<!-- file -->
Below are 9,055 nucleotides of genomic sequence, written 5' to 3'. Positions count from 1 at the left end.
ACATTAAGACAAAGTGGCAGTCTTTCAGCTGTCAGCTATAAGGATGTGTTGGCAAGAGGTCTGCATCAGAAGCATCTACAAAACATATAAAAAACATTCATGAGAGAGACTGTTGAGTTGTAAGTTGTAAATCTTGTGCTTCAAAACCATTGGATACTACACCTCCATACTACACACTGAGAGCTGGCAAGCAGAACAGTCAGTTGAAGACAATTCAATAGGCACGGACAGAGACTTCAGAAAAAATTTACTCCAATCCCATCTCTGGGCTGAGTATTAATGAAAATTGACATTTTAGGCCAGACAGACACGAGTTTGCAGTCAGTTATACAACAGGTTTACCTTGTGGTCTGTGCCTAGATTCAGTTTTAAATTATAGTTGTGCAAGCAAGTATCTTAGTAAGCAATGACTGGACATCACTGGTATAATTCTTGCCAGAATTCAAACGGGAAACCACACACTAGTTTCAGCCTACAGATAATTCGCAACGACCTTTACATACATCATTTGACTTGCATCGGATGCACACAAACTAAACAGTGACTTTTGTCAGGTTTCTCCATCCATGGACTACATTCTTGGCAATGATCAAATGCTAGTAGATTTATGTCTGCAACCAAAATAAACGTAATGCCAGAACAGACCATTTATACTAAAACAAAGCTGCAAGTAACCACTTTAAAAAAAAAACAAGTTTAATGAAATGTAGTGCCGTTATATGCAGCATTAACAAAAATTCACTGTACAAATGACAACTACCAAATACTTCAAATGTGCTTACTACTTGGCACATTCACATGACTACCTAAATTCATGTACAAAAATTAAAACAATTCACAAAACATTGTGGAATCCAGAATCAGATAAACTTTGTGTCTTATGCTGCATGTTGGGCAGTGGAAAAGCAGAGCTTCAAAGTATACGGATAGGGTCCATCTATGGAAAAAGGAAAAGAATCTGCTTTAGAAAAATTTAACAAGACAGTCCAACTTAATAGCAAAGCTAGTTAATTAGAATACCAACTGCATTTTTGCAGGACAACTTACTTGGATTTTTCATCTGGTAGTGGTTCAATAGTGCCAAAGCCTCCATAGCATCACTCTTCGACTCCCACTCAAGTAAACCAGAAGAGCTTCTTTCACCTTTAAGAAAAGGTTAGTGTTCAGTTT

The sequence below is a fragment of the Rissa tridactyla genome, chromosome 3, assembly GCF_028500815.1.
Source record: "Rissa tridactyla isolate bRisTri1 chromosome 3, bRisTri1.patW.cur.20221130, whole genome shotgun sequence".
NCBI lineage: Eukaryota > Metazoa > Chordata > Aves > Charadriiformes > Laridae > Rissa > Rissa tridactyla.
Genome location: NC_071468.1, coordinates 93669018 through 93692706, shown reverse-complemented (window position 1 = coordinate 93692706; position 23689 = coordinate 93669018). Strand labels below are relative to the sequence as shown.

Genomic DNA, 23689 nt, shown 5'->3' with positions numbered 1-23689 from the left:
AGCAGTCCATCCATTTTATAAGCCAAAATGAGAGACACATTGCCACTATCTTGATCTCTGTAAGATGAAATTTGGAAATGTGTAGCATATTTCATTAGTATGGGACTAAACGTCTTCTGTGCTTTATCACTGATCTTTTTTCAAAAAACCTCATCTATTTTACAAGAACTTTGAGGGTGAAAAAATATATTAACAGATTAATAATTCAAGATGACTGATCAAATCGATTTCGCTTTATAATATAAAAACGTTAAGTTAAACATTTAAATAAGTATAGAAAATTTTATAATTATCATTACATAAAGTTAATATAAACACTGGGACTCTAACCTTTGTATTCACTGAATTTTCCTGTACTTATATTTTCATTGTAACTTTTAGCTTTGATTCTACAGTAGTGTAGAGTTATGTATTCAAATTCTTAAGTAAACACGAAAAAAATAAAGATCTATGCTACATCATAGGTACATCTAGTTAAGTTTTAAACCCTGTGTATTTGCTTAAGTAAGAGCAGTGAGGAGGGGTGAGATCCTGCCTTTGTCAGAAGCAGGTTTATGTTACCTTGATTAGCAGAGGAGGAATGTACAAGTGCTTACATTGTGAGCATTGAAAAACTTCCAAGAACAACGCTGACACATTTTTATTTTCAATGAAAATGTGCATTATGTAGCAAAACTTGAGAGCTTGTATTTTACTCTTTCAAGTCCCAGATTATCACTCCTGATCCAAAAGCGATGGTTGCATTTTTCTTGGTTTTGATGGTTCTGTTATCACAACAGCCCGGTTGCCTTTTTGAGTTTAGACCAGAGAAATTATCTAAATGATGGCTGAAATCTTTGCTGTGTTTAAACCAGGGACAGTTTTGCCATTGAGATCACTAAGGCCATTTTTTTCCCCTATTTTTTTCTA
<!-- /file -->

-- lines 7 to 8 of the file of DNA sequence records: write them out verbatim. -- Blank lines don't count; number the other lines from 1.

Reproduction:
Genomic DNA, 23689 nt, shown 5'->3' with positions numbered 1-23689 from the left:
AGCAGTCCATCCATTTTATAAGCCAAAATGAGAGACACATTGCCACTATCTTGATCTCTGTAAGATGAAATTTGGAAATGTGTAGCATATTTCATTAGTATGGGACTAAACGTCTTCTGTGCTTTATCACTGATCTTTTTTCAAAAAACCTCATCTATTTTACAAGAACTTTGAGGGTGAAAAAATATATTAACAGATTAATAATTCAAGATGACTGATCAAATCGATTTCGCTTTATAATATAAAAACGTTAAGTTAAACATTTAAATAAGTATAGAAAATTTTATAATTATCATTACATAAAGTTAATATAAACACTGGGACTCTAACCTTTGTATTCACTGAATTTTCCTGTACTTATATTTTCATTGTAACTTTTAGCTTTGATTCTACAGTAGTGTAGAGTTATGTATTCAAATTCTTAAGTAAACACGAAAAAAATAAAGATCTATGCTACATCATAGGTACATCTAGTTAAGTTTTAAACCCTGTGTATTTGCTTAAGTAAGAGCAGTGAGGAGGGGTGAGATCCTGCCTTTGTCAGAAGCAGGTTTATGTTACCTTGATTAGCAGAGGAGGAATGTACAAGTGCTTACATTGTGAGCATTGAAAAACTTCCAAGAACAACGCTGACACATTTTTATTTTCAATGAAAATGTGCATTATGTAGCAAAACTTGAGAGCTTGTATTTTACTCTTTCAAGTCCCAGATTATCACTCCTGATCCAAAAGCGATGGTTGCATTTTTCTTGGTTTTGATGGTTCTGTTATCACAACAGCCCGGTTGCCTTTTTGAGTTTAGACCAGAGAAATTATCTAAATGATGGCTGAAATCTTTGCTGTGTTTAAACCAGGGACAGTTTTGCCATTGAGATCACTAAGGCCATTTTTTTCCCCTATTTTTTTCTA